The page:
Posted in 1960s, Adicia, Allen, Couples, Lenore, Writing

Sweet Saturday Samples

This week for Sweet Saturday Samples (of course with a blog post scheduled in advance, seeing as this Shabbos is Yom Kippur and I won’t be anywhere near a computer!), I’m using an excerpt from Chapter 27 of Adicia’s story, “Letters to and from Lucine and Emeline.” Second-born Troy sister Lucine is now a student at Hunter College, and third-born sister and middle child Emeline is at the Episcopal boarding school for disadvantaged young women which Lucine went to. Younger sisters Ernestine, Adicia, and Justine recently wrote to their missing sisters, and on the day the letters arrive at their brother Allen’s apartment, Allen and Lenore get their signals crossed about their feelings for one another. Allen is now 20 and Lenore is 17, but he hasn’t told her how he really feels since she’s still underage, and Lenore doesn’t think a guy like Allen would ever be interested in her. It’s now October 1964.


“Lucine and Emeline’s letters came today,” he informs her as she’s pulling the meat out of the oven.

“That’s good to hear.  The girls will be so happy to read them when they come over on the weekend.”  Lenore pours herself a glass of milk. “By the way, Allen, could I ask you a personal question?”

“What do you want to know?”

“In all the two years I’ve known you, you’ve never had a girlfriend or gone on a date to my knowledge, and I know you had a lot of girls before you moved here.  Are you afraid to bring girls up here because of what they might think of you having a female roommate?  I hate to think I’m keeping you celibate so long.”

He hopes she doesn’t see he’s blushing as he struggles to find an answer that doesn’t involve confessing the truth. “Oh, I still like girls, but it’s just that I’m sort of in love with one girl in particular, and I’ll probably never be able to have her.  I’d feel like I was cheating on her if I went on a date with another girl.”

Lenore feels a stirring of jealousy. “Oh.  Is she a co-worker?”

“I’d rather not tell you too much about it.  It’s embarrassing enough a guy like me is so hung up on a girl.  By the way, have you met any guys in your night school class or at your job?”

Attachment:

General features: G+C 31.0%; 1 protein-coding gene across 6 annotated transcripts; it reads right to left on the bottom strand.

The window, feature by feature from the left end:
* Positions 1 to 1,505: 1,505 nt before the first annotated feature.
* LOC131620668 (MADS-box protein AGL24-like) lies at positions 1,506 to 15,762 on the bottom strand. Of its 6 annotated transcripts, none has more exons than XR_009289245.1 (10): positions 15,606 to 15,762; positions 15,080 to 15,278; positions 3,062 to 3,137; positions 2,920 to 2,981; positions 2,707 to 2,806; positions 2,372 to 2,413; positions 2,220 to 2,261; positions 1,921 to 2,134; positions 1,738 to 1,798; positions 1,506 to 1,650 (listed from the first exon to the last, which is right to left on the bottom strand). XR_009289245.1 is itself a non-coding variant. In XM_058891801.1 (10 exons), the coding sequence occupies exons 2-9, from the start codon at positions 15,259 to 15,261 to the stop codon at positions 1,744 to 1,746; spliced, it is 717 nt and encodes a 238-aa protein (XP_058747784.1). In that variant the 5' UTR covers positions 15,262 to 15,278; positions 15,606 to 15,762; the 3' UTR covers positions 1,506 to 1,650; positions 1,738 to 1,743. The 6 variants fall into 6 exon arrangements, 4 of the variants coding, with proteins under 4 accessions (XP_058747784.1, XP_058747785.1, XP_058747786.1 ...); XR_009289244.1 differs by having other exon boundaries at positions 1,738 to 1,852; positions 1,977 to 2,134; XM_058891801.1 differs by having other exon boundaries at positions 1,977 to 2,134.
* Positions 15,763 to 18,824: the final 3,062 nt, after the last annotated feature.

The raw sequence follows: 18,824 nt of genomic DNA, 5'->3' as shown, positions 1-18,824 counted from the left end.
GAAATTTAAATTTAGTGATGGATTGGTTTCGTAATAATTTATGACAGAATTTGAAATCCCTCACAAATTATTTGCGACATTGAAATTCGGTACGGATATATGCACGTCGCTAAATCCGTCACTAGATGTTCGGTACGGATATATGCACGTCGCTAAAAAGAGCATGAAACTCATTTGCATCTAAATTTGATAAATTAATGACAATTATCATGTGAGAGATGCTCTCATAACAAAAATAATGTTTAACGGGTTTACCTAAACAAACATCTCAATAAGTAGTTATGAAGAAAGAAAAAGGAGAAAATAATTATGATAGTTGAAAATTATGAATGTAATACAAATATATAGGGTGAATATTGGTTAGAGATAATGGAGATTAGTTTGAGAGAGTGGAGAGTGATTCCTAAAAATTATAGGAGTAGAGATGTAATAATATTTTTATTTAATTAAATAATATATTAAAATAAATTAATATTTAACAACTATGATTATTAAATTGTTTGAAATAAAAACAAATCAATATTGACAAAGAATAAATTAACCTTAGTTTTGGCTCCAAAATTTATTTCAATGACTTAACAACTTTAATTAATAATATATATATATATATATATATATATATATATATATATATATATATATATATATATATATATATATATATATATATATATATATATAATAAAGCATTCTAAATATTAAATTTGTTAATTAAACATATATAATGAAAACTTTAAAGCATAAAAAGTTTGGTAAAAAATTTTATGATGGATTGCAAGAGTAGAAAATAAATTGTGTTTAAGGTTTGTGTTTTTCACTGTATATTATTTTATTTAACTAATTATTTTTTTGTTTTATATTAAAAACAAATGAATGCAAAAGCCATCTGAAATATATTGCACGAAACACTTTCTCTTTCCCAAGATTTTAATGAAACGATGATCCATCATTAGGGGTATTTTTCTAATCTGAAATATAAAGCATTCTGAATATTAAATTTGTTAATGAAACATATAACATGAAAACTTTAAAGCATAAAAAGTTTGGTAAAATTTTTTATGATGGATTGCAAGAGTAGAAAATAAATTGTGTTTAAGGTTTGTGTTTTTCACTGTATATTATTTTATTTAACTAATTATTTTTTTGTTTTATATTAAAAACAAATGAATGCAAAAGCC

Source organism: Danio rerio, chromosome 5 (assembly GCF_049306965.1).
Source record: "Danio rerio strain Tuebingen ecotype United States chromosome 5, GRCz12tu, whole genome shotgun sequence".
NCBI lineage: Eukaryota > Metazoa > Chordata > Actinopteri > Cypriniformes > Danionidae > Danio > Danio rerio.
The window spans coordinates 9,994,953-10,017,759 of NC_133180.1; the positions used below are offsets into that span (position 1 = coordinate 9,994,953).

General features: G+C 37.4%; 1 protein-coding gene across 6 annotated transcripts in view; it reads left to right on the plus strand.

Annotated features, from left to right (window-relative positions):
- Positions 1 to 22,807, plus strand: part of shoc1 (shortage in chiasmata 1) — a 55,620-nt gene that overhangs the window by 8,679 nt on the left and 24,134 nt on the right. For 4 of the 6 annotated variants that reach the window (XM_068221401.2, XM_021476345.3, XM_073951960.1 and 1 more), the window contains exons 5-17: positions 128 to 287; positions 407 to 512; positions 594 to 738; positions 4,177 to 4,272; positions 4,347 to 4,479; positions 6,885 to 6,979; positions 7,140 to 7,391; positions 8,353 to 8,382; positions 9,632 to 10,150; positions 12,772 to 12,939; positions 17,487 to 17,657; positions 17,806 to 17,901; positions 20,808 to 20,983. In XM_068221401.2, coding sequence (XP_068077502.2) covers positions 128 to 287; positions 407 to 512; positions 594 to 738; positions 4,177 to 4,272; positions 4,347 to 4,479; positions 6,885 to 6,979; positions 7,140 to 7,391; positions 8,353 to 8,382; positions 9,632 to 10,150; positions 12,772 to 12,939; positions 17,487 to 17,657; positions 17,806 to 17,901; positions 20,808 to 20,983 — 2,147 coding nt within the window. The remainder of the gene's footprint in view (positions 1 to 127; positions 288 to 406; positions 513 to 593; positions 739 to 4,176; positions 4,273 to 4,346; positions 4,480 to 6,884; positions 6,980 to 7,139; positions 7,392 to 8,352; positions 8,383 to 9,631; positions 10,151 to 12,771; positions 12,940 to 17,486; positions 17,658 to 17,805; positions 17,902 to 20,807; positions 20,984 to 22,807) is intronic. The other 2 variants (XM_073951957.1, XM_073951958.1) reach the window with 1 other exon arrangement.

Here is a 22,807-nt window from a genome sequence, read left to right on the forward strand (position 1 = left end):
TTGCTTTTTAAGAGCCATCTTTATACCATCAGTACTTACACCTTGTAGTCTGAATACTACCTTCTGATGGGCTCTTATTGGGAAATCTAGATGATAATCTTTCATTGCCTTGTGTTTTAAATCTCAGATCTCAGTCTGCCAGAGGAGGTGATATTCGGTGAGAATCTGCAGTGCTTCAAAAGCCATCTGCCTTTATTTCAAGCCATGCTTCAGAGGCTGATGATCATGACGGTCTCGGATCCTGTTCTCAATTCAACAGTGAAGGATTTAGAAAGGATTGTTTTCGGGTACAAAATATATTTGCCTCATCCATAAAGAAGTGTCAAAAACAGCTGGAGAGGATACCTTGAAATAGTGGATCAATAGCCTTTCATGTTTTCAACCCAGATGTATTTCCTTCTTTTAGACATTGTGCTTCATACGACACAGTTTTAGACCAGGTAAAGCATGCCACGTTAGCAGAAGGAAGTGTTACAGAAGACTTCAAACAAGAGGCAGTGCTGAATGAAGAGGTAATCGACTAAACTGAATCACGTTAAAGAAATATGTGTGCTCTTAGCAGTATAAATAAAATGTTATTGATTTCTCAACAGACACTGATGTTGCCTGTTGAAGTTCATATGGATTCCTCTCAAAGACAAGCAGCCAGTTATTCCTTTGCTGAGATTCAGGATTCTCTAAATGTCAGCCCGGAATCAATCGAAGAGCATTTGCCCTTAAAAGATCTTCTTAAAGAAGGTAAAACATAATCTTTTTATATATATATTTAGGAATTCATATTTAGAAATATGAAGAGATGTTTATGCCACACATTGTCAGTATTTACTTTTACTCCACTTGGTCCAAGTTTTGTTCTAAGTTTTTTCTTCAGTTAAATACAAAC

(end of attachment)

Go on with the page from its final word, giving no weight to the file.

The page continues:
“No one I want to date,” she says, hoping her voice isn’t shaking. “I’m not ready to do anything with a man yet anyway.  There was one guy I thought I liked, but I guess he’s not interested in me.”

Allen’s eyebrows shoot up. “You liked a guy and none of us ever heard about it?  How long ago was this?”

“He’d never like a girl like me anyway.  He’s too old and experienced for me.  I must’ve been dreaming if I ever thought I had a chance with this guy.”  Lenore starts stabbing at her meat with her knife.

“Wow, I never suspected someone like you would have a thing for some older guy with lots of experience after what happened to you.  Would I know this guy?”

“That’s none of your business,” she snaps.

“I guess you don’t wanna talk to me about it since I’m not a girl.  I mean, I know how it feels to be in love with someone who will probably never love you back, but I don’t know how it feels when you’re a girl dealing with that.  Me, I’m just an unlucky guy who fell in love with an unattainable girl the first and only time I was in love.”

“If I were your girl, Allen, I’d never treat you like that,” Lenore says sadly.

“You’re a nice girl,” he agrees. “Whoever gets you as his girl will be a very lucky guy.”

“Thank you,” she says in a small voice.

Lenore retires to bed early and starts crying herself to sleep on her pillow as soon as she knows Allen is asleep.  She can barely stand to look at him over the ensuing days, believing his heart belongs to another woman.  Hoping to force herself to get over him, she begins treating him very coldly and frequently snaps at him for no reason.  Allen meanwhile wonders what he’s done to make her so mad at him, and like a hopelessly lovesick puppy puts up with all of her verbal abuse and silent treatment.  Lenore forces herself not to feel sorry for him when he looks at her with his big brown eyes looking so sad and wounded.  She had some beautiful dream in her head of Allen approaching her when she was old enough, she thought, to be viewed by him as a real woman and not just some teenage kid, and asking her if she’d like to go out with him, but apparently his eyes were on some other girl all along.  Most twenty-year-old guys would probably laugh at the thought of a seventeen-year-old girl thinking she stands a chance with someone so much older, particularly when she has absolutely no experience with men.


I started reading at three (my first book was Grimm's Fairy Tales, the uncensored adult version), started writing at four, started writing book-length things at eleven, and have been a writer ever since. I predominantly write historical fiction family sagas/series. I primarily write about young people, since I was a young person myself when I became a serious writer and didn't know how to write about adults as main characters. I only write in a contemporary setting if the books naturally go into the modern era over the course of the decades-long stories being told over many books. I've always been drawn to books, films, music, fashions, et al, from bygone eras, and have never really been too much into modern things. If something or someone has appeal for all time, it'll still be there to be discovered after the initial to-do has died down. For example, my second-favorite writer enjoyed a huge burst of popularity in the Sixties and Seventies, but he wrote his books from 1904-43, and his books still resonate today, even after he's no longer such a fad. Quality lasts for all time.

6 thoughts on “Sweet Saturday Samples

  1. You did a great job with the emotions of these two lovesick people who are in love with each other and can’t admit it. And the way you wrote the dialogue so neither could guess was fantastic


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